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    ABSTRACT: Background: Bacterial vaginosis (BV) is the most common cause of vaginal discharge and is associated with important public health complications such as preterm birth and acquisition or transmission of human immunodeficiency virus and sexually transmitted infections. Continued controversy concerning the pathogenesis of BV has led to a lack of progress in prevention and management of this infection. Methods: Development of a conceptual model for the pathogenesis of BV based on review of past and current research. Results: Our model suggests that BV is initiated by the sexual transmission of Gardnerella vaginalis, which has the appropriate virulence factors to adhere to host epithelium, create a biofilm community, and successfully compete with lactobacilli for dominance in the vaginal environment. The genetic diversity of G. vaginalis may result in virulent and avirulent strains. Symbiotic relationships with normally dormant vaginal anaerobes lead to increases in the latter which contribute to the symptoms of BV. Conclusions: G. vaginalis is the pathogen responsible for the initiation of BV. Future research should focus on preventing its transmission and improved therapeutics for the biofilm infection that is caused by this pathogen and host anaerobes.
    The Journal of Infectious Diseases 02/2014; 210(3). DOI:10.1093/infdis/jiu089 · 6.00 Impact Factor
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    ABSTRACT: The contribution of sexual transmission to genital Candida infection remains unclear. This study sought to investigate whether sexual behaviours were associated with the presence of genital Candida species among a cohort of women who have sex with women (WSW) in addition to determining the genetic concordance of genital Candida spp. among WSW in sexual partnerships. WSW ≥18 years of age presenting to the Mississippi State Department of Health STD Clinic during 2009-2010 completed a sexual behaviour survey. Culture of vaginal fluid was performed for Candida spp. identification; associations with participant characteristics were determined using logistic regression analysis. Random amplified polymorphic DNA (RAPD) PCR was performed on DNA extracted from yeast cultures of WSW in sexual partnerships in which both partners had isolates of Candida spp. identified and among a set of age/sexual behaviour matched controls. RAPD genetic fingerprints were evaluated by hierarchical cluster analysis for concordance. Genital Candida spp. were isolated in 105/196 (53.6%) of women: 13/105 (12.4%) had symptomatic vulvovaginal candidiasis while 92/105 (87.6%) had asymptomatic vaginal colonisation. Bisexual identity, sex with women and men during the past 12 months and numbers of male sexual partners during the past 12 months were the only significant predictors of genital Candida spp. in bivariate analysis. 13 pairs of WSW in sexual partnerships in which both partners had genital Candida spp. and 11 WSW with genital Candida spp. not in sexual partnerships were identified. Candida spp. RAPD banding patterns were discordant for all isolates among WSW within partnerships and in controls. This study found no evidence supporting sexual transmission of genital Candida spp. between women.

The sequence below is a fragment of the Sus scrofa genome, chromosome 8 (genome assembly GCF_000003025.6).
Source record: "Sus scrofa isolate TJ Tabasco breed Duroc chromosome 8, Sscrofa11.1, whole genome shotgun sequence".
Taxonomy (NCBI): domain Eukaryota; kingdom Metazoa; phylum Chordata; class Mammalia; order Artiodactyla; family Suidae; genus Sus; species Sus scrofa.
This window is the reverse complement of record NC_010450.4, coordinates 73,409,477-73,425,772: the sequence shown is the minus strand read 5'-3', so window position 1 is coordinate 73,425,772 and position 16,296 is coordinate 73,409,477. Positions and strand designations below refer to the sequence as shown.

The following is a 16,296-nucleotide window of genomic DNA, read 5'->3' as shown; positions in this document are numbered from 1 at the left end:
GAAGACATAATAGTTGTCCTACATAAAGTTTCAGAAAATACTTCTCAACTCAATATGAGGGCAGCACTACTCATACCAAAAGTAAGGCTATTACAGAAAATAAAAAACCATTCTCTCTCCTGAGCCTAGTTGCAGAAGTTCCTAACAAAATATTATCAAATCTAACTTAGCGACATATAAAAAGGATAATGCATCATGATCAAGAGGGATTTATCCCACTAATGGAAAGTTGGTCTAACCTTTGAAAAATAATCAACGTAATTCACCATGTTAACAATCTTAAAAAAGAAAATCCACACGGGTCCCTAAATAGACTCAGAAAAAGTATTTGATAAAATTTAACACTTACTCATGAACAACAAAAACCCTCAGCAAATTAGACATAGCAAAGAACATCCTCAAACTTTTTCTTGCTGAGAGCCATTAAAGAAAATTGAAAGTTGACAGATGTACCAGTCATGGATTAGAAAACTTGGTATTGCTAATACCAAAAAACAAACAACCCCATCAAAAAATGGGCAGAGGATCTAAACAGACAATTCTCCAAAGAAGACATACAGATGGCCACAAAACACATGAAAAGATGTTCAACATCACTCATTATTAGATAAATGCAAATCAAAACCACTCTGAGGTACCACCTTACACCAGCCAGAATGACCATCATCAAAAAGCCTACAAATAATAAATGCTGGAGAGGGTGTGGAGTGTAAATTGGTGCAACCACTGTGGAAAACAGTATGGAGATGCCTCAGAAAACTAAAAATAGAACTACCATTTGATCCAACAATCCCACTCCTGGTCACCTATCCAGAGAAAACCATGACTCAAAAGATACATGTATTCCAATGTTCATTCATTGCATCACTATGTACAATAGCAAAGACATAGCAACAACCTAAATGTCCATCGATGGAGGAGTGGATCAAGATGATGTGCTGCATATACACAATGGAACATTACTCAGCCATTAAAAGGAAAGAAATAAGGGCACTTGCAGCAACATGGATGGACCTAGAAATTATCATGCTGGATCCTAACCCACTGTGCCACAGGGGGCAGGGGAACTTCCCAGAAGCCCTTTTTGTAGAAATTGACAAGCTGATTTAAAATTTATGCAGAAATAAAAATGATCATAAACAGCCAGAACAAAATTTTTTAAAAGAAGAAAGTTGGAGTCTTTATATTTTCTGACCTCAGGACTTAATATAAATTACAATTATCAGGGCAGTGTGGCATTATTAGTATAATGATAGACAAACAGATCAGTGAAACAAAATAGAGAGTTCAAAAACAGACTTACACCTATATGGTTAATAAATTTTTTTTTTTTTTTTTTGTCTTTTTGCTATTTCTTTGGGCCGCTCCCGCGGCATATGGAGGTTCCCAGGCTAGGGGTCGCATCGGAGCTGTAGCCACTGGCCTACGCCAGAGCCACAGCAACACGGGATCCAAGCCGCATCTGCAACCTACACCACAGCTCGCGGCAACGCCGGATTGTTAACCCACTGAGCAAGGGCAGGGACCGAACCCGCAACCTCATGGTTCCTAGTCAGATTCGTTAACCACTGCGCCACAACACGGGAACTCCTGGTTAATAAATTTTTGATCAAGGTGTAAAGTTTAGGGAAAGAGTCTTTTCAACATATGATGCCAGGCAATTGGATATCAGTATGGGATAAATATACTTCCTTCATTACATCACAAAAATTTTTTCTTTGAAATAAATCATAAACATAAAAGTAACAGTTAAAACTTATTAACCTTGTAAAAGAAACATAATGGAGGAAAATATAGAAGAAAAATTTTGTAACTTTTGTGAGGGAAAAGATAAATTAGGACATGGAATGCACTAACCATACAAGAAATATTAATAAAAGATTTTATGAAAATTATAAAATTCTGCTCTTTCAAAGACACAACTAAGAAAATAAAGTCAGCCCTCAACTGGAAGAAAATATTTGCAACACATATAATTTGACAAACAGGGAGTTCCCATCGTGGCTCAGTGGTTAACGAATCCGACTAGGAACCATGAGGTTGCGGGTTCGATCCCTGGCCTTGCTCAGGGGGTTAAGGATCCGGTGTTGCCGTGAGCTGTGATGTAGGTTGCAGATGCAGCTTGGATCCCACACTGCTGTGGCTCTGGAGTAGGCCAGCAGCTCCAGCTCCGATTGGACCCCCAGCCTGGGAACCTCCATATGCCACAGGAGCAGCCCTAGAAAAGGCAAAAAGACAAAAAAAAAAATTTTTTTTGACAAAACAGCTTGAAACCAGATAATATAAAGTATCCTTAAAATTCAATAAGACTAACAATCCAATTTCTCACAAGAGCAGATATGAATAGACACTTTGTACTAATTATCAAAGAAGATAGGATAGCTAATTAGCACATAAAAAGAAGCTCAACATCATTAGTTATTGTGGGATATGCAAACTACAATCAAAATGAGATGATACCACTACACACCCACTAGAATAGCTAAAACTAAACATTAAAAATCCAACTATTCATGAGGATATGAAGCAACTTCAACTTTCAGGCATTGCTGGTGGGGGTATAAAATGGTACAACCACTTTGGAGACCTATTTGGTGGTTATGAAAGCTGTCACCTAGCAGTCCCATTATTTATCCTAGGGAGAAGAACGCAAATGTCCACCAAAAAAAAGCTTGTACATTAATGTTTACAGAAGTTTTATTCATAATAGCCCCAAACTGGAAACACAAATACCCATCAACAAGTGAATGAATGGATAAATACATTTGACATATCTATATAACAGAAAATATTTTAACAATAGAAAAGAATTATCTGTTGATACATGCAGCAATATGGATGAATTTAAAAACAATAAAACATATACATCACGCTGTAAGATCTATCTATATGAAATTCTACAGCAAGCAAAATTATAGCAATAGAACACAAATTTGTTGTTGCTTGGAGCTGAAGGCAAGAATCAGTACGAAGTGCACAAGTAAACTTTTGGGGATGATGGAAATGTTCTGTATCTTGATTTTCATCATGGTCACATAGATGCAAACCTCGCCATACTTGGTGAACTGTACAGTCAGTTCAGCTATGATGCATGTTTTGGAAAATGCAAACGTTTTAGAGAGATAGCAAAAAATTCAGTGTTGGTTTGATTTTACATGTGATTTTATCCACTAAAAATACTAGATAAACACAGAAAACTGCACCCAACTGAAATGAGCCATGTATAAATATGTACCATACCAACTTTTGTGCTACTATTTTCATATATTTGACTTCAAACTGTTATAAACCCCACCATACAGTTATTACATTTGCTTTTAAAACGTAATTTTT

Sexually transmitted infections 01/2014; 90(2). DOI:10.1136/sextrans-2013-051361 · 3.40 Impact Factor
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    ABSTRACT: Trichomonas vaginalis is the most prevalent non-viral sexually transmitted infection worldwide and improved diagnostics are critical to controlling this pathogen. Diagnostic assays that can be used in conjunction with routine chlamydia/gonorrhea nucleic acid-based screening are likely to have the most impact on disease control. Here we describe the performance of the new BD TVQ(x) amplified DNA Assay (TVQ) that can be performed on the automated BD Viper System. We focus on data from vaginal swab samples since this is the specimen type routinely used for traditional trichomonas testing and the recommended specimen type for chlamydia/gonorrhea screening. Vaginal swabs were obtained from women attending STD or family planning clinics at 7 sites. A patient collected vaginal swab was tested by TVQ; APTIMA TV (ATV) testing was performed using a clinician obtained vaginal swab. Additional clinician obtained vaginal swabs were used for wet mount and culture. Analyses included comparison against the patient infection status (PIS), defined by either a wet mount or culture positive result; head-to-head comparisons assessed by κ-scores; and latent class analysis (LCA) as an unbiased estimator of test accuracy. Data from 838 women, 116 of whom were infected with TV, were analyzed. TVQ sensitivity and specificity estimates based on the PIS were 98.3% and 99.0%, respectively. TVQ performed similarly to ATV (κ=0.938) in head-to-head analysis. LCA estimated TVQ sensitivity and specificity at 98.3 and 99.6%, respectively. The TVQ assay performed well using self-obtained vaginal swabs, the optimal sample type as recommended by the CDC for chlamydia/gonorrhea screening among women.
    Journal of clinical microbiology 01/2014; 52(3). DOI:10.1128/JCM.02966-13 · 3.99 Impact Factor
  • Christina A Muzny · Jane R Schwebke ·
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    ABSTRACT: This report describes a case of suspected heterosexual transmission of bacterial vaginosis to a woman from a male partner who had undergone a radical prostatectomy. The most likely method of transmission in this case was through contact with infected desquamated epithelial cells from the male partner's distal urethra or coronal sulcus.
    Sexually transmitted diseases 01/2014; 41(1):58-60. DOI:10.1097/OLQ.0000000000000057 · 2.84 Impact Factor